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EXCERPT //

The Anatomy Theater

A cadaver, an anatomist and a press of onlookers in a sixteenth-century engraving inspire a twenty-first century verse.

By Nadine Sabra Meyer // Fall 2006
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De humani corporis fabrica

Courtesy Daniel H. Garrison, Northwestern University

In the title poem of her debut collection, Nadine Sabra Meyer scrutinizes the title page of De humani corporis fabrica (On the fabric of the human body), produced in 1543 by the Flemish anatomist Andreas Vesalius. Renaissance anatomists inspired six additional poems in The Anatomy Theater (Harper Perennial), which won the 2005 National Poetry Series, a contest in which five renowned poets each nominate one artist’s work for publication. (Copyright © 2006 by Nadine Sabra Meyer.)

Do they strain to see the glimmer of a soul rise,
two souls like a pair of dusty starlings?
Or is it the visceral they are interested in, this great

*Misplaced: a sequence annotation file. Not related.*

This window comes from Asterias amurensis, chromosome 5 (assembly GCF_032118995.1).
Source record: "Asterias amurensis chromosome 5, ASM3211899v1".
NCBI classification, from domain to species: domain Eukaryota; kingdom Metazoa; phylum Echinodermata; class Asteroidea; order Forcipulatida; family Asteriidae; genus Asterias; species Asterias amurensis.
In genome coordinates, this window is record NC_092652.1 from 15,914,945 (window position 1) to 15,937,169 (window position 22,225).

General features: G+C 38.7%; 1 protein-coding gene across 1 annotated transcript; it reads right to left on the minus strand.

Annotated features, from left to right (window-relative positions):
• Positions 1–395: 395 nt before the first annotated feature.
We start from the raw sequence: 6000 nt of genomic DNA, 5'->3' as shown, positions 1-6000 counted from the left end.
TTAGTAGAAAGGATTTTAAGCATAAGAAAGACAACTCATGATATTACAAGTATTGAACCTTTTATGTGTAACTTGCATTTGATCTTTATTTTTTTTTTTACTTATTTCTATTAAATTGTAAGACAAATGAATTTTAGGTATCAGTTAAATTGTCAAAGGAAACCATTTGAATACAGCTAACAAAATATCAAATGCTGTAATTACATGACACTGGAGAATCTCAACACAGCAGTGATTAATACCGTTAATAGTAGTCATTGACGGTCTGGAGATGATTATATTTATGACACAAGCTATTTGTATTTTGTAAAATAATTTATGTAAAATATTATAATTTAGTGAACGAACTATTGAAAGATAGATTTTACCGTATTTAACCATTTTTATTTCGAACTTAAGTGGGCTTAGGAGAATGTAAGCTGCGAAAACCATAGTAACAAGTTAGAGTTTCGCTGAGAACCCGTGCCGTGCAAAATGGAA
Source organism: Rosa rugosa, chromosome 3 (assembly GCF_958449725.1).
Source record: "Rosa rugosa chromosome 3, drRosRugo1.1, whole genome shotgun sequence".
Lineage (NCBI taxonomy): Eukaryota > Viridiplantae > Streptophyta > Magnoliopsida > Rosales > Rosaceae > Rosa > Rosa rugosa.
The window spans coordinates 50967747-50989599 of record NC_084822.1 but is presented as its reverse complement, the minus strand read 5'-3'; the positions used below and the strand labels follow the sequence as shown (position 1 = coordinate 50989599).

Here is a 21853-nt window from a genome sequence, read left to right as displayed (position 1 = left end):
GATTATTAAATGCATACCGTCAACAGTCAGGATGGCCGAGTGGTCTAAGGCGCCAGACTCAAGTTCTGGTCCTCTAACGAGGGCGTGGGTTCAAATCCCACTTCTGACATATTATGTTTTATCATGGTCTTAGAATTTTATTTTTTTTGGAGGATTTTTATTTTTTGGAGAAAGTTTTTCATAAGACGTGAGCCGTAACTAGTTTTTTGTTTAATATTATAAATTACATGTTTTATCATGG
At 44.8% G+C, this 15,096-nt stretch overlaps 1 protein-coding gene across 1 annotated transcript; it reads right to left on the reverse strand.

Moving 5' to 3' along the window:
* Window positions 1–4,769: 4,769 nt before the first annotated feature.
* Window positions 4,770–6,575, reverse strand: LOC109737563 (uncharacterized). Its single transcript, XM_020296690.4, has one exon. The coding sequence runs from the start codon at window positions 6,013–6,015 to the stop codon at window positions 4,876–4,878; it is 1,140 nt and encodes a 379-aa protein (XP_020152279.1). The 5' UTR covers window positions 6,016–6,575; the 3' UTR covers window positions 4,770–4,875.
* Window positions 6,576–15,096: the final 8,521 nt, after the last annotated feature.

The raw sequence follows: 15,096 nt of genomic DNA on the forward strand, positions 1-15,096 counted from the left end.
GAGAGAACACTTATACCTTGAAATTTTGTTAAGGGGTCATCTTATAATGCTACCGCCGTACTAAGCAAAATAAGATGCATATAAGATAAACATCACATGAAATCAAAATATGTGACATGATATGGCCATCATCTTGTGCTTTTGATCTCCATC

concourse of arms and legs and heads thronging
toward the center of the amphitheater, where,
at its vortex, a woman, the only stillness,
has, like a peach dropped in boiling water,
split down her gravid center? The rabble jockeys
toward her womb; men press through the balcony
bars, gesture largely, scrabble to touch the cloth
she lies on, a bit of thigh, or the back of the anatomist’s
cape. The anatomist, a magician in his dark robes,
his prostrate lady before him, looks out at us
(what secret will he withdraw next? the veined balloon of her bladder,
the umber stalk of the umbilicus, the fetus’s tiny froglike foot?)
and raises a finger to bid us attend. But it is the skeleton
who presides over this carnival; he sits
on the balcony railing, dead center, staff in hand.
He is regal and captive amid gaiety, at the site
of his own dissection: this room to which bodies
stolen from the gallows are brought and are made
to play their final role, organ by organ, this room which,
with its hyaline dome where at night the stars
of the firmament ring, mimics heaven.
The skeleton turns his fixed grimace toward
the vaulted ceiling, its refulgent cupola
and lambent mahogany beams. Does his soul still swim
in the stippled air, among the steam of gold pieces rising
from the open womb of the newly dead: a of ovum and gilded spermatozoa? Is the rotunda’s
cylinder of air teeming even now with colorful bits
of the dead rattling against its diaphanous dome?

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